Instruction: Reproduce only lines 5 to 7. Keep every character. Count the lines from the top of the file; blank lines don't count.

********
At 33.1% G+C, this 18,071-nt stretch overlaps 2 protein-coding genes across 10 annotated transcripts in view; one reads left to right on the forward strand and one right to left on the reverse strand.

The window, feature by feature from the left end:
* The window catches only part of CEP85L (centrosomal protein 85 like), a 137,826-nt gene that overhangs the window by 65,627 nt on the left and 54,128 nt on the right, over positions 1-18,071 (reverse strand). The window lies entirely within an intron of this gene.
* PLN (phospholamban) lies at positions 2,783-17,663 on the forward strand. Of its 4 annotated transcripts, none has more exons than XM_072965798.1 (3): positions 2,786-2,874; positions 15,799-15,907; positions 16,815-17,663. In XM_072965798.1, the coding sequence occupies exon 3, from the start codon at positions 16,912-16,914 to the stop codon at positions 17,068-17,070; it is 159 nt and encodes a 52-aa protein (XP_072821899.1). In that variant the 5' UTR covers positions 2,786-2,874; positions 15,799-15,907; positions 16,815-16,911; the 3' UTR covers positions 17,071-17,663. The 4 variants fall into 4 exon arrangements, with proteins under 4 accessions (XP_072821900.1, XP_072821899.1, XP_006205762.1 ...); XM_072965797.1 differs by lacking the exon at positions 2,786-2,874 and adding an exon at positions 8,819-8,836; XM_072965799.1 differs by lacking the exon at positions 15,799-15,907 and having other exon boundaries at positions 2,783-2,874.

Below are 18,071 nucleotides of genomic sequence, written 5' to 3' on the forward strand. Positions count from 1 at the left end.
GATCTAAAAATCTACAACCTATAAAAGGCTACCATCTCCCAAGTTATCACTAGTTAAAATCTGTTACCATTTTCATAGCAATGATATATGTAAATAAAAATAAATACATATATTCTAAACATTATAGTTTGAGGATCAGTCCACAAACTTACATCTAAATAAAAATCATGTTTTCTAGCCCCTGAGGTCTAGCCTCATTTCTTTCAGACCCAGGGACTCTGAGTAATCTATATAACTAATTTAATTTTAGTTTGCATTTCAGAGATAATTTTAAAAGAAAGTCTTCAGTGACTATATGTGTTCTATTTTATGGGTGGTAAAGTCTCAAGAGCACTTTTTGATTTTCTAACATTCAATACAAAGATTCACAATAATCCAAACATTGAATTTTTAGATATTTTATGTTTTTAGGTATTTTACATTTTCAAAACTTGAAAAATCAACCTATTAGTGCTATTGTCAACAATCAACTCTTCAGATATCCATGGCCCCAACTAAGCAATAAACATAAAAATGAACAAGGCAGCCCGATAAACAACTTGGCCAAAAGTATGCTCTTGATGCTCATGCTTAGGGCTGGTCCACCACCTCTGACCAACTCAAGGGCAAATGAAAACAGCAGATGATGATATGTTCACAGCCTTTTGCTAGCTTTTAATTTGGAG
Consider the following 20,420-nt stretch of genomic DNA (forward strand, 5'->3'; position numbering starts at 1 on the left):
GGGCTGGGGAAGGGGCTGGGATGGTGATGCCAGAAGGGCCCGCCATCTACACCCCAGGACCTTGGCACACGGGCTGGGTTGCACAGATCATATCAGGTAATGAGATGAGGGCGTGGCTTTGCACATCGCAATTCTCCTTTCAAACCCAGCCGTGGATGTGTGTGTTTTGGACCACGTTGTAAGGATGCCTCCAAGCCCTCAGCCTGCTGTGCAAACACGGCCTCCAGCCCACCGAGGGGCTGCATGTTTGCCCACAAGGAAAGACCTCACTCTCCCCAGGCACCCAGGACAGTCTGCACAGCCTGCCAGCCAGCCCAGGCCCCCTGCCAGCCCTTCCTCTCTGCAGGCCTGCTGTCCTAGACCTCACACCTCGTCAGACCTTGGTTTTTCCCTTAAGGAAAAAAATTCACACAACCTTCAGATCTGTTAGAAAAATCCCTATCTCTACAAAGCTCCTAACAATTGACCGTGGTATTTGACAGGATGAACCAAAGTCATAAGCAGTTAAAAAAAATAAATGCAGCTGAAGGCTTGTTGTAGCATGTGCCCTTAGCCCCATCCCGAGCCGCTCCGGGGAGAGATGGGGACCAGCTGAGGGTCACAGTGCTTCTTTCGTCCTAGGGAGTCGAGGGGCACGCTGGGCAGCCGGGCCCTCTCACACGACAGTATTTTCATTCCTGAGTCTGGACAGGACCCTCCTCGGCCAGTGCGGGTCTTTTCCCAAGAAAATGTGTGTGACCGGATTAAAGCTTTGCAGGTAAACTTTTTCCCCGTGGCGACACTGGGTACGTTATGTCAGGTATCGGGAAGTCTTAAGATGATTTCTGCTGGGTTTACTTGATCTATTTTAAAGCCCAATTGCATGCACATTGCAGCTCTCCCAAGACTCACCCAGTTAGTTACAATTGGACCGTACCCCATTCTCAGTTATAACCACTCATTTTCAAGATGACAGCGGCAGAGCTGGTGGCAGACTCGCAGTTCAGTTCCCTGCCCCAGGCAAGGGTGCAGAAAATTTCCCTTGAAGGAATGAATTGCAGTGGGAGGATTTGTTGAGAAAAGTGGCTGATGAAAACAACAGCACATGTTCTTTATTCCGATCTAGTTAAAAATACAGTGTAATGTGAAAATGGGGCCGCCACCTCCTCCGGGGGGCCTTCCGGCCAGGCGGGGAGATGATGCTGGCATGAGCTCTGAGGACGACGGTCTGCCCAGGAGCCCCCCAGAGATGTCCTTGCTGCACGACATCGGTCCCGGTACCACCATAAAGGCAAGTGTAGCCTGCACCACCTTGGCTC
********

Below are 18,071 nucleotides of genomic sequence, written 5' to 3' on the forward strand. Positions count from 1 at the left end.
GATCTAAAAATCTACAACCTATAAAAGGCTACCATCTCCCAAGTTATCACTAGTTAAAATCTGTTACCATTTTCATAGCAATGATATATGTAAATAAAAATAAATACATATATTCTAAACATTATAGTTTGAGGATCAGTCCACAAACTTACATCTAAATAAAAATCATGTTTTCTAGCCCCTGAGGTCTAGCCTCATTTCTTTCAGACCCAGGGACTCTGAGTAATCTATATAACTAATTTAATTTTAGTTTGCATTTCAGAGATAATTTTAAAAGAAAGTCTTCAGTGACTATATGTGTTCTATTTTATGGGTGGTAAAGTCTCAAGAGCACTTTTTGATTTTCTAACATTCAATACAAAGATTCACAATAATCCAAACATTGAATTTTTAGATATTTTATGTTTTTAGGTATTTTACATTTTCAAAACTTGAAAAATCAACCTATTAGTGCTATTGTCAACAATCAACTCTTCAGATATCCATGGCCCCAACTAAGCAATAAACATAAAAATGAACAAGGCAGCCCGATAAACAACTTGGCCAAAAGTATGCTCTTGATGCTCATGCTTAGGGCTGGTCCACCACCTCTGACCAACTCAAGGGCAAATGAAAACAGCAGATGATGATATGTTCACAGCCTTTTGCTAGCTTTTAATTTGGAG
Consider the following 20,420-nt stretch of genomic DNA (forward strand, 5'->3'; position numbering starts at 1 on the left):